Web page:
Beavers on Boulder Mountain

Beavers? On Boulder Mountain?

Beaver 5

Once it has been approved by the county and all relevant organizations, BCA is ready and willing to assist in the reintroduction of beavers on Boulder Mountain.

Why? Beavers contribute to a healthier, more natural mountain ecosystem. Beaver-dammed water stays up on the mountain longer and is released more slowly downstream, rather than as gushing floods. The expanded water table also fosters new vegetative growth and riparian areas.

Utah’s Division of Wildlife Resources issues a statewide Beaver Management Plan in 2010 to serve as a guide to managing and re-introducing beaver populations in suitable areas within the state. Areas of Boulder Mountain are among those assessed as viable habitat.

Depending on the developments between Garfield County and the UDWR, BCA is trained, ready, and eager to assist in beaver reintroduction and monitoring. In order to help spread the word about beavers and their importance, we’ll continue to update this page.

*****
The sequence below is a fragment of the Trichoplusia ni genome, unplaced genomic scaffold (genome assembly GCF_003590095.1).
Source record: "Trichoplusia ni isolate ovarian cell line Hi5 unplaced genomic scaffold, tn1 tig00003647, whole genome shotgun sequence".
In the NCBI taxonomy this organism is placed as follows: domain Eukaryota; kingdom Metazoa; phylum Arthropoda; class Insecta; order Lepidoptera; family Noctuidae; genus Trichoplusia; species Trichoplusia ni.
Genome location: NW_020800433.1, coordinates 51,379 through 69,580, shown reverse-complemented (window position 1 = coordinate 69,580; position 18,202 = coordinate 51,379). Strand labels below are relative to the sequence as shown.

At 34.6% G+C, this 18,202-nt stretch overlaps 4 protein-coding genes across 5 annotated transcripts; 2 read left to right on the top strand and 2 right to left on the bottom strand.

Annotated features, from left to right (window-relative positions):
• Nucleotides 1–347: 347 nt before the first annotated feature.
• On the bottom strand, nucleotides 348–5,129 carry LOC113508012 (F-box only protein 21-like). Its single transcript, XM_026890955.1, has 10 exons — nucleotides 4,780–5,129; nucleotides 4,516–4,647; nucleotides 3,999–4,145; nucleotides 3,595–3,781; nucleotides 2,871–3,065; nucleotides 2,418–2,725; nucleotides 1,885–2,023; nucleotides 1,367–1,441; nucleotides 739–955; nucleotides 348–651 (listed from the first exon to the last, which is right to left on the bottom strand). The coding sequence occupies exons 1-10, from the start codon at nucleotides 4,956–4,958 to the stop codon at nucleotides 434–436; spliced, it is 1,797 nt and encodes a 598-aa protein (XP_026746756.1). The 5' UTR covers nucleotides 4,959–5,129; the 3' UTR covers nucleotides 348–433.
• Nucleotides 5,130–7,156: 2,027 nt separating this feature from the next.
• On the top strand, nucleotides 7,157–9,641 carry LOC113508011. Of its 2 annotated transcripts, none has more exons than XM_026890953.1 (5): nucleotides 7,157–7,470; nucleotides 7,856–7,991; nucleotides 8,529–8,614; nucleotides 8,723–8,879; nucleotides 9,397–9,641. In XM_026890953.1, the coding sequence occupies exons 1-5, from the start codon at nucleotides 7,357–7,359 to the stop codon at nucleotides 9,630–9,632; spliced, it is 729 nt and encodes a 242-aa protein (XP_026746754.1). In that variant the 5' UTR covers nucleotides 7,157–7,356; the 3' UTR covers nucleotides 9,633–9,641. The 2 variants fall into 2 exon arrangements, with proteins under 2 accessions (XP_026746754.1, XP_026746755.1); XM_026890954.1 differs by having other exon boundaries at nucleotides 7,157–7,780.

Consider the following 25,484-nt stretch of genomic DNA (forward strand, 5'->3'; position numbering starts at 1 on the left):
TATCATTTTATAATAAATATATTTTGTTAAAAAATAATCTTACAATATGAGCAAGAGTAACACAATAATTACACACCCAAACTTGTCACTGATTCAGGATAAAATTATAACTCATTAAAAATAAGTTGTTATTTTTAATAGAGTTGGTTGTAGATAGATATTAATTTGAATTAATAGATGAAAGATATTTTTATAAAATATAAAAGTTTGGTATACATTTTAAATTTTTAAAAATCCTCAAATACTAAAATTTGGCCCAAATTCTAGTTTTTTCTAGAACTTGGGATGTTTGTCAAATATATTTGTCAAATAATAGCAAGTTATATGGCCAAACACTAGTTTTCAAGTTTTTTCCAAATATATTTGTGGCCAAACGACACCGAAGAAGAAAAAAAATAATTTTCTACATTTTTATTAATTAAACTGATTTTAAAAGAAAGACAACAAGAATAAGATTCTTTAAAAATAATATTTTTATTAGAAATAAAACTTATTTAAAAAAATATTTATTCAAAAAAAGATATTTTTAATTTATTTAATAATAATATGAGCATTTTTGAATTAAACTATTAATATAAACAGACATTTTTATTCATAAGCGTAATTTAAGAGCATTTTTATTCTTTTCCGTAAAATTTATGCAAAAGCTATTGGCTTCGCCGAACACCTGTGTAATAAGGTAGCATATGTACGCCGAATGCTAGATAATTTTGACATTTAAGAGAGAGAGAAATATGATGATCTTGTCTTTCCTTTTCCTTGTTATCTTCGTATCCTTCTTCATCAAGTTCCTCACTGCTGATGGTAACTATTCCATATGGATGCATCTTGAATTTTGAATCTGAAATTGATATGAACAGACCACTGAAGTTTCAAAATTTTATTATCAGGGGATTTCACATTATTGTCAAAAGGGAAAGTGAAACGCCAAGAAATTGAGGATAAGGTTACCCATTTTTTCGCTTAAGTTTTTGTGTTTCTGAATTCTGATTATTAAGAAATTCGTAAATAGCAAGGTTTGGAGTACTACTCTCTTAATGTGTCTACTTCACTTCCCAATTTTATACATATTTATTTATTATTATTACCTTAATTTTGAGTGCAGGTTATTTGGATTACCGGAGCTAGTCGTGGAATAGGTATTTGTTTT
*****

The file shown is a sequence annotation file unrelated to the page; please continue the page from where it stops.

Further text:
Utah’s 2010-2020 Beaver Management Plan: PDF

Beavers in King County, WA:

From the Colorado Riparian Association:

How One Unlikely Rodent is Saving the American West

Water Science Activity

A water science activity with local community volunteer, Judith Geil at the 2014 Leave it to Beavers festival.

Current Action

Until beaver reintroduction is allowed Garfield county, BCA will continue to offer education on the pros and cons of beaver reintroduction.

In September of 2014, BCA hosted the 3rd Annual Leave it to Beavers festival in Boulder, UT.  Over 70 individuals stopped by to participate in our educational booths, informative panels, children’s activities, and keynote lecture.

If you are interested in signing up for additional updates on beaver management in our area, please send your name and email to


“My favorite thing about beavers is . . . : ” An art project by local Boulder Elementary and homeschool students.